Spruce Mountain and Caribou capture Kleinschmidt Windstorm Challenge; Orono Wins Maine Wind Blade Challenge

Members of victorious teams to be offered internships at Composites Center worth $20,000

ORONO, Maine — More than 350 middle and high school students participated in the Kleinschmidt Windstorm Challenge and the 10th Annual Maine Wind Blade Challenge on May 18 in the Harold Alfond W2 Ocean Engineering Laboratory at the University of Maine Advanced Structures and Composites Center.

Spruce Mountain High School’s Gyro Boys captured the Kleinschmidt Windstorm High School Challenge, while Bangor High School’s Team 5 took second and Machias High School’s Team Yellow earned third.

In the Kleinschmidt Windstorm Challenge Middle School Division, the Caribou Middle School Wave Runners were tops, Brewer Community School’s Dream Team took second and Caribou Middle School’s Northern Breeze placed third.

Orono High School Team 1 won the 10th Annual Maine Wind Blade Challenge. Bangor High School Team 1 placed second and Orono High School Team 5 took third.

Members of the winning high school teams are offered internship opportunities at the UMaine Composites Center, valued more than $20,000, contingent upon enrollment at UMaine.

“We were pleased to present Maine students with these two truly hands-on STEM experiences that immerses them in energy research inside our 100,000-square-foot laboratory to help spark the next generation of engineers, scientists, entrepreneurs and job creators for Maine and for the United States,” said Habib Dagher, executive director of the UMaine Advanced Structures and Composites Center.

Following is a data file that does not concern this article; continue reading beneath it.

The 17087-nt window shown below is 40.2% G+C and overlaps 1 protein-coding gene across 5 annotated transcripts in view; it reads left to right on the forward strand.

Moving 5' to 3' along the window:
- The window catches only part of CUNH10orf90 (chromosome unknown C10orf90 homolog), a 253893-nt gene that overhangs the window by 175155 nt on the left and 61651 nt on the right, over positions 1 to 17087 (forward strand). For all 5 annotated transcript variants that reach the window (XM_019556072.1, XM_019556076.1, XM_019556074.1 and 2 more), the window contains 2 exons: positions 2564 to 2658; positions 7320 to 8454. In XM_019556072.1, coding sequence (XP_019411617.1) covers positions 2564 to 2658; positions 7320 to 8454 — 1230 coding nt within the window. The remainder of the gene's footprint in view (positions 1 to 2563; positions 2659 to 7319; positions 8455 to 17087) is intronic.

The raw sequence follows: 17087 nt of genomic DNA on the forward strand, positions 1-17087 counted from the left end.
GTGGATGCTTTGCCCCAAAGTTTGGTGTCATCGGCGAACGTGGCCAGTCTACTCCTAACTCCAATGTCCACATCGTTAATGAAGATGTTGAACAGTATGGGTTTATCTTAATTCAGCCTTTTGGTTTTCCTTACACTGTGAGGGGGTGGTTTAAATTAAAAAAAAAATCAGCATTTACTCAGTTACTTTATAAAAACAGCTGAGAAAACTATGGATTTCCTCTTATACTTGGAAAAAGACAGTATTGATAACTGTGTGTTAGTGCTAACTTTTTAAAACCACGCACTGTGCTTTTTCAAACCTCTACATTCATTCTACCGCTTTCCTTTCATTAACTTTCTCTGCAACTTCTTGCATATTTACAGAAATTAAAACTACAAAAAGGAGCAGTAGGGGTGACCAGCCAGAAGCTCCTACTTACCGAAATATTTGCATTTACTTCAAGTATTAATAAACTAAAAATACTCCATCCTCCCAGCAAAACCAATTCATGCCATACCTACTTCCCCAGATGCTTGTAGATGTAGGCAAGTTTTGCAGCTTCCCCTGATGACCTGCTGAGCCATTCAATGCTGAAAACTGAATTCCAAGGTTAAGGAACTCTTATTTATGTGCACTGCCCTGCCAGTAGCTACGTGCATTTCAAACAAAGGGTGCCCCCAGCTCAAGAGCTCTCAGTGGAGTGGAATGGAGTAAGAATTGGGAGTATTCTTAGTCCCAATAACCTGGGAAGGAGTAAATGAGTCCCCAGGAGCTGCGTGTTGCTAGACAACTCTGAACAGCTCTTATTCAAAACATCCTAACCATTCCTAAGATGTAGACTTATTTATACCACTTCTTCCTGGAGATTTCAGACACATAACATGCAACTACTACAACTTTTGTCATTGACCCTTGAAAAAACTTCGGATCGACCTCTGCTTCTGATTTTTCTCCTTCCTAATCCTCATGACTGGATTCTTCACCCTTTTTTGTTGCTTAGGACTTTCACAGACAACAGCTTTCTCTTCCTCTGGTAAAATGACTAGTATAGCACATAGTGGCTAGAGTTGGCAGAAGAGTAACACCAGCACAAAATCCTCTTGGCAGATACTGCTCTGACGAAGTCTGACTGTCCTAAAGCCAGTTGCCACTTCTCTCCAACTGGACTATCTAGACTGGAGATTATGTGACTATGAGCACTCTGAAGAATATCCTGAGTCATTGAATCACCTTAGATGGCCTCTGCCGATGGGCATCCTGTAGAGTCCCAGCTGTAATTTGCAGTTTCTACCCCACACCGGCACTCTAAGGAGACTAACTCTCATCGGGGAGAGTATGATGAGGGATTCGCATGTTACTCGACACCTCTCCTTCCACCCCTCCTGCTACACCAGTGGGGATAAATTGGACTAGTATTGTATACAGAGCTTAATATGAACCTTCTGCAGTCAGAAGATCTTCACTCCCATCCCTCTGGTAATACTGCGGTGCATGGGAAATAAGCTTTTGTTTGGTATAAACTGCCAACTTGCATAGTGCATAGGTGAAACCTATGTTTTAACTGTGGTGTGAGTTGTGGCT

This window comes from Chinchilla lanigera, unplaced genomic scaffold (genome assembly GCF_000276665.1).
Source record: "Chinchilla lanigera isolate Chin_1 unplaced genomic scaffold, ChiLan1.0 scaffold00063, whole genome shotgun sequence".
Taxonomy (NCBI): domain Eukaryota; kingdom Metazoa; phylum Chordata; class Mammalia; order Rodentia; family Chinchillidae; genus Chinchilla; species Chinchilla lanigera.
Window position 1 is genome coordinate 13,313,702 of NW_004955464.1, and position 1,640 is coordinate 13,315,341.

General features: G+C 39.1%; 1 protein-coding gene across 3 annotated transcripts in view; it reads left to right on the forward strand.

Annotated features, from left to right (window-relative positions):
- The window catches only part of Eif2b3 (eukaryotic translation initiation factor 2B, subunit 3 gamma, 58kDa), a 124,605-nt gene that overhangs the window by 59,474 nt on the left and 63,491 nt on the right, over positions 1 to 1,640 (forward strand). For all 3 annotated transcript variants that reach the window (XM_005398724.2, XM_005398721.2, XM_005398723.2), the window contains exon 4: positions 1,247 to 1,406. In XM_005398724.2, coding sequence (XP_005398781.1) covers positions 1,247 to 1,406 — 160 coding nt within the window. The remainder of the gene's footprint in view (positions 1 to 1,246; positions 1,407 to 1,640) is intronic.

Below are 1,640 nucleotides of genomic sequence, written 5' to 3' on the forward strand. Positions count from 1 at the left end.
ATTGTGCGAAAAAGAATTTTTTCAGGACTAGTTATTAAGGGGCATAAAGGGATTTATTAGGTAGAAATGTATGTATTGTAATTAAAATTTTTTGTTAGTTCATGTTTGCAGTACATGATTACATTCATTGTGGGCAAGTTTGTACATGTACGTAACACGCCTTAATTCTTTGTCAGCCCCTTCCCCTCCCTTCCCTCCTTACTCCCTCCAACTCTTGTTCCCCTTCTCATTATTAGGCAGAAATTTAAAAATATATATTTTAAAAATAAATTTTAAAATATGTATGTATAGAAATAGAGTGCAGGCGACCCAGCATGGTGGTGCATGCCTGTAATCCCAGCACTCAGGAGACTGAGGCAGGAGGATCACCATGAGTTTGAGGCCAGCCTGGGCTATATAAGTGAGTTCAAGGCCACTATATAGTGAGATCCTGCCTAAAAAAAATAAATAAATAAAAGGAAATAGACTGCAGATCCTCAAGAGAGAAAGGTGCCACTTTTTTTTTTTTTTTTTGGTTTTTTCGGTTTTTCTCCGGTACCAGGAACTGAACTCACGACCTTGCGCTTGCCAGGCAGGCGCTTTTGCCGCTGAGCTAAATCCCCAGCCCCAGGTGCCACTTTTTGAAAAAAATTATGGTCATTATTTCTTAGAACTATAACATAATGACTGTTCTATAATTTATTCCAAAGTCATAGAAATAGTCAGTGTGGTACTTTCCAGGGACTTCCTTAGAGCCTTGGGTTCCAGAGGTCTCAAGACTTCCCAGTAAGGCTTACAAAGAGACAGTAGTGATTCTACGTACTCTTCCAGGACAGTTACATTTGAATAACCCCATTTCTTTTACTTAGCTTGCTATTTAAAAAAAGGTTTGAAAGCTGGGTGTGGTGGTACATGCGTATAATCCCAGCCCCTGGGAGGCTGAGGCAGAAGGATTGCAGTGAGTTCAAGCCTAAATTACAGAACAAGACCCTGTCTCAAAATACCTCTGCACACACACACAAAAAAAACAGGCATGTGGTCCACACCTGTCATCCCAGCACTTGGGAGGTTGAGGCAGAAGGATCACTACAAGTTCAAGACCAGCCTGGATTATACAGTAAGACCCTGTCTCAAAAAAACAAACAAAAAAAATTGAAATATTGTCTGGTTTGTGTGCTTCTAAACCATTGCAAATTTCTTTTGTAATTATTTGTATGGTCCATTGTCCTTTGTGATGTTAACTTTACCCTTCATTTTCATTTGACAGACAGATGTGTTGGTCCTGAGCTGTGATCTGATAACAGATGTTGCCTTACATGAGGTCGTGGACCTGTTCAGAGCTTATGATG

“We’re confident that some of Maine’s best future engineers, scientists and entrepreneurs were here today, and our goal is to inspire them to create opportunities in our state.”

In the Kleinschmidt Windstorm Challenge, teams of middle and high school students collaborated to design and construct a scale-model floating wind turbine platform, then tested the design under wind and wave conditions, and delivered a sales pitch-style presentation to a panel of judges.

Keith Martin, senior engineer at Kleinschmidt Associates, congratulated all the participants. “These students have developed clever solutions to a complex problem with both technical challenges and economic considerations,” he said.

“We trust they had some fun in the meantime, and hope this challenge engages the minds of the future scientists and engineers.”

Jon Christensen, CEO of Kleinschmidt, which provides engineering, regulatory and environmental consulting services to energy companies and government agencies across North America, said the company proudly supports the challenge that “inspires Maine students to consider careers where they create solutions to our world’s most challenging problems.”

The 10th Annual Maine Wind Blade Challenge is a program of the Maine Composites Alliance and the Maine Ocean and Wind Industry Initiative.This challenge connected teams of middle- and high-school students with composites companies to construct and infuse a functional set of wind blades.

Each Wind Blade Challenge team’s goal was to manufacture an assembly that would generate the most energy in 3 minutes or fewer. Each team also gave a presentation on its design and innovation processes.

“It was inspiring to see the creativity of these Maine students and, without a doubt, Maine composites companies are looking forward to them joining our workforce,” said Steve Von Vogt, managing director of the Maine Composites Alliance.